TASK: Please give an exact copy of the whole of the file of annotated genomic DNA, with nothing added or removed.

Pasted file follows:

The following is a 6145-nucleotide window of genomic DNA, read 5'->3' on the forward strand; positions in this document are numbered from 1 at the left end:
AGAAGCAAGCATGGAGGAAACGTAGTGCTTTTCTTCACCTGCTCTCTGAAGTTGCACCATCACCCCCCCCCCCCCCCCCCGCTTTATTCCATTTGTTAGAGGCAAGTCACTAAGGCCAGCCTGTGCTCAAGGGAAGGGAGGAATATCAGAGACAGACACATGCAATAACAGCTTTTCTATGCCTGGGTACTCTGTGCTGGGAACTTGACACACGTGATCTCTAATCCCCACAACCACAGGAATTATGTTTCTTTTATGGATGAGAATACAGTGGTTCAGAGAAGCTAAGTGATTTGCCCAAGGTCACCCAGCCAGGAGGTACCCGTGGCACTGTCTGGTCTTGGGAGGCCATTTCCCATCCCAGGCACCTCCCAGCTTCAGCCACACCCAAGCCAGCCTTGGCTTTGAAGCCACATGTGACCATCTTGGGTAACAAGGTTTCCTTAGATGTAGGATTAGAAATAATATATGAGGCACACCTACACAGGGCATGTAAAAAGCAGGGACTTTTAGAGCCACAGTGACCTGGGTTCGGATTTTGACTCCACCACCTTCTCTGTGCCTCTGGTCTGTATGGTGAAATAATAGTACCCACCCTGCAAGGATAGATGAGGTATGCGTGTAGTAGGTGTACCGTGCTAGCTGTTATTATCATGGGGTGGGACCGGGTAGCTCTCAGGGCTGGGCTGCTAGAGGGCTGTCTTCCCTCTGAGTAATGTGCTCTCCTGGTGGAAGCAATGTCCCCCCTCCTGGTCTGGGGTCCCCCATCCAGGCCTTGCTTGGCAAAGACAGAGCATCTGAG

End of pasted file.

The following is a 6145-nucleotide window of genomic DNA, read 5'->3' on the forward strand; positions in this document are numbered from 1 at the left end:
AGAAGCAAGCATGGAGGAAACGTAGTGCTTTTCTTCACCTGCTCTCTGAAGTTGCACCATCACCCCCCCCCCCCCCCCCCGCTTTATTCCATTTGTTAGAGGCAAGTCACTAAGGCCAGCCTGTGCTCAAGGGAAGGGAGGAATATCAGAGACAGACACATGCAATAACAGCTTTTCTATGCCTGGGTACTCTGTGCTGGGAACTTGACACACGTGATCTCTAATCCCCACAACCACAGGAATTATGTTTCTTTTATGGATGAGAATACAGTGGTTCAGAGAAGCTAAGTGATTTGCCCAAGGTCACCCAGCCAGGAGGTACCCGTGGCACTGTCTGGTCTTGGGAGGCCATTTCCCATCCCAGGCACCTCCCAGCTTCAGCCACACCCAAGCCAGCCTTGGCTTTGAAGCCACATGTGACCATCTTGGGTAACAAGGTTTCCTTAGATGTAGGATTAGAAATAATATATGAGGCACACCTACACAGGGCATGTAAAAAGCAGGGACTTTTAGAGCCACAGTGACCTGGGTTCGGATTTTGACTCCACCACCTTCTCTGTGCCTCTGGTCTGTATGGTGAAATAATAGTACCCACCCTGCAAGGATAGATGAGGTATGCGTGTAGTAGGTGTACCGTGCTAGCTGTTATTATCATGGGGTGGGACCGGGTAGCTCTCAGGGCTGGGCTGCTAGAGGGCTGTCTTCCCTCTGAGTAATGTGCTCTCCTGGTGGAAGCAATGTCCCCCCTCCTGGTCTGGGGTCCCCCATCCAGGCCTTGCTTGGCAAAGACAGAGCATCTGAG